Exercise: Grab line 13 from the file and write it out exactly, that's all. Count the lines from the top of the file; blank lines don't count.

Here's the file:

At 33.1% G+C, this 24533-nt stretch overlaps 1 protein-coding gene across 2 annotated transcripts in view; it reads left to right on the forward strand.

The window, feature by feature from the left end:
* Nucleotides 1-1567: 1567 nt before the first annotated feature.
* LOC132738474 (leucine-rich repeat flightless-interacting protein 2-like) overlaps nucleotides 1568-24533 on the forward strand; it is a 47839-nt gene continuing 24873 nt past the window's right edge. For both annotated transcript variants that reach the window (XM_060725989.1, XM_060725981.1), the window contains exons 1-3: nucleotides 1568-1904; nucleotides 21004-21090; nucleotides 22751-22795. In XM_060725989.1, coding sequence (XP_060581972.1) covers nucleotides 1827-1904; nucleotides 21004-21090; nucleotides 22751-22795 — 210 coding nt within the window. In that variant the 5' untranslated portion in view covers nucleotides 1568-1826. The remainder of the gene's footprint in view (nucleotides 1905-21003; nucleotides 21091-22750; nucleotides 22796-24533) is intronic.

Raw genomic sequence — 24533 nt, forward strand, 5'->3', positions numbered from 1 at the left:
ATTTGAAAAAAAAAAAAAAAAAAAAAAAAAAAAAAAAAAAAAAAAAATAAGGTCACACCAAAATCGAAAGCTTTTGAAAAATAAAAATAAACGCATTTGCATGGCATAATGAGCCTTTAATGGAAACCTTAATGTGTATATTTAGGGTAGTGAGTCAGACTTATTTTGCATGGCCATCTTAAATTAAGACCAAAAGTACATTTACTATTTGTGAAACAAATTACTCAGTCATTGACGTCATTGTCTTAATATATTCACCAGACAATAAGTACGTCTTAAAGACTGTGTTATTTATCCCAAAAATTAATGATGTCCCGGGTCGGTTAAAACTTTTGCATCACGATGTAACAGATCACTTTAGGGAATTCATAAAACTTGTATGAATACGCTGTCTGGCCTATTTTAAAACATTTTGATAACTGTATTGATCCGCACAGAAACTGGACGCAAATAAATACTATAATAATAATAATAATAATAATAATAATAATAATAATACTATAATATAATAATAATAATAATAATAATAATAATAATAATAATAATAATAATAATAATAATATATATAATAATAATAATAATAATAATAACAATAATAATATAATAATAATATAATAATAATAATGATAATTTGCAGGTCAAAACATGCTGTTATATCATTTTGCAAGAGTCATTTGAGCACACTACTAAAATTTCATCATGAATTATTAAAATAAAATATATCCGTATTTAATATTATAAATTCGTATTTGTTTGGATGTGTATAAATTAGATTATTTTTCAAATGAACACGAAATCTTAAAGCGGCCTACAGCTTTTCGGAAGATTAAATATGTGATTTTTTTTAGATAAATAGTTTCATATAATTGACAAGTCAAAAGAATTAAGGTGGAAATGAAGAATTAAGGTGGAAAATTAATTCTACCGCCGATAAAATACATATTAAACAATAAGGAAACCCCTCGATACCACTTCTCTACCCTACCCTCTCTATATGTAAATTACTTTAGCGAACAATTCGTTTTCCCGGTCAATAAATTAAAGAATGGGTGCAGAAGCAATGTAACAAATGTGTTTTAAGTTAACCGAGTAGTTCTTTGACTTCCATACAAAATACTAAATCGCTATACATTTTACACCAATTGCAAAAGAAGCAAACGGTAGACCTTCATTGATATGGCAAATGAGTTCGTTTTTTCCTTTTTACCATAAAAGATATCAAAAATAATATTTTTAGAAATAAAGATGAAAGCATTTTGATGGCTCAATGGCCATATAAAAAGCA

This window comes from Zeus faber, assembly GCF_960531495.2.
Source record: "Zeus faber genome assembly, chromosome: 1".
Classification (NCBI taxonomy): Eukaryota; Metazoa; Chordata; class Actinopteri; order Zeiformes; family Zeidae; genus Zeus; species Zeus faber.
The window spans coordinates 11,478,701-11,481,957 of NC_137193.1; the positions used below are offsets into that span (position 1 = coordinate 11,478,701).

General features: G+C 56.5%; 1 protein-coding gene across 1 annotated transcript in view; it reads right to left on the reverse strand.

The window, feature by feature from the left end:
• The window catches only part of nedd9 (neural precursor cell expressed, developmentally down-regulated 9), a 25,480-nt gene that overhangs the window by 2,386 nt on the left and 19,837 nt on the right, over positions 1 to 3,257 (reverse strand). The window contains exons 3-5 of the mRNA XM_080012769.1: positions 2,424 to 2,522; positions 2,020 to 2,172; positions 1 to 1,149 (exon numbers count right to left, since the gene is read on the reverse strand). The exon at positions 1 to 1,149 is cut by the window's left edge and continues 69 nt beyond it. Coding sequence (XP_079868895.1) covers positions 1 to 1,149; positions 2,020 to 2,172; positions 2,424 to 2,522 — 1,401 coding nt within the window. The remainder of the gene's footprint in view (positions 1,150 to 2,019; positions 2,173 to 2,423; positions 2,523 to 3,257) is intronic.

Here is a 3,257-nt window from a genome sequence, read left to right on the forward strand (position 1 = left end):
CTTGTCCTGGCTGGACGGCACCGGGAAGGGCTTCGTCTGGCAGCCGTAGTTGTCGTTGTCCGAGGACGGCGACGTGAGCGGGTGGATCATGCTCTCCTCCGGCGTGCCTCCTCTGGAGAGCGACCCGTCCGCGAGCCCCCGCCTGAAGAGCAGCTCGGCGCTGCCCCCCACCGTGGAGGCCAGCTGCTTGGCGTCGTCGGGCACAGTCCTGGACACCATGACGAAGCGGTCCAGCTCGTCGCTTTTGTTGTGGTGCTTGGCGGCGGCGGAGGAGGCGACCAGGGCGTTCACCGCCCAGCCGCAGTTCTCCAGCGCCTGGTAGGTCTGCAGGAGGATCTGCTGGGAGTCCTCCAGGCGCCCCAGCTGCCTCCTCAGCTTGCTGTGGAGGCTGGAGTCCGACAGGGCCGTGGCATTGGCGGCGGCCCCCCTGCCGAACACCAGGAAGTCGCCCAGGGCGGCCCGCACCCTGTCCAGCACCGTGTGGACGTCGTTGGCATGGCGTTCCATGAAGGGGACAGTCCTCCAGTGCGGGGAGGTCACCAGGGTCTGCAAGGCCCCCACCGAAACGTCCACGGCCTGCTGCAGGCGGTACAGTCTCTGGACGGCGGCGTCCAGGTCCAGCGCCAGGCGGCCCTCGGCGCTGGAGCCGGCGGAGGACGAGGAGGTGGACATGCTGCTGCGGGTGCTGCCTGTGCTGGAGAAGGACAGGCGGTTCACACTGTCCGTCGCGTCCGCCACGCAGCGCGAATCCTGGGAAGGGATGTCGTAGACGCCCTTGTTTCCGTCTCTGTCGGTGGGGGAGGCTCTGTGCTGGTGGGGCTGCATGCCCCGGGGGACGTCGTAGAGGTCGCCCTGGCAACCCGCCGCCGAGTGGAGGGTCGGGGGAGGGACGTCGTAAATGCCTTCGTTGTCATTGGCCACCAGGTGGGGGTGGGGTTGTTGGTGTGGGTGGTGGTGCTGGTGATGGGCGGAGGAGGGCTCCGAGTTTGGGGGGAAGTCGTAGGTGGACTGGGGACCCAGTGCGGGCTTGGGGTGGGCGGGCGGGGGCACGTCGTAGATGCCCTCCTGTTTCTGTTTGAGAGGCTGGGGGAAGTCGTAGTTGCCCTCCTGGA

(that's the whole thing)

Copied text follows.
• The window catches only part of nedd9 (neural precursor cell expressed, developmentally down-regulated 9), a 25,480-nt gene that overhangs the window by 2,386 nt on the left and 19,837 nt on the right, over positions 1 to 3,257 (reverse strand). The window contains exons 3-5 of the mRNA XM_080012769.1: positions 2,424 to 2,522; positions 2,020 to 2,172; positions 1 to 1,149 (exon numbers count right to left, since the gene is read on the reverse strand). The exon at positions 1 to 1,149 is cut by the window's left edge and continues 69 nt beyond it. Coding sequence (XP_079868895.1) covers positions 1 to 1,149; positions 2,020 to 2,172; positions 2,424 to 2,522 — 1,401 coding nt within the window. The remainder of the gene's footprint in view (positions 1,150 to 2,019; positions 2,173 to 2,423; positions 2,523 to 3,257) is intronic.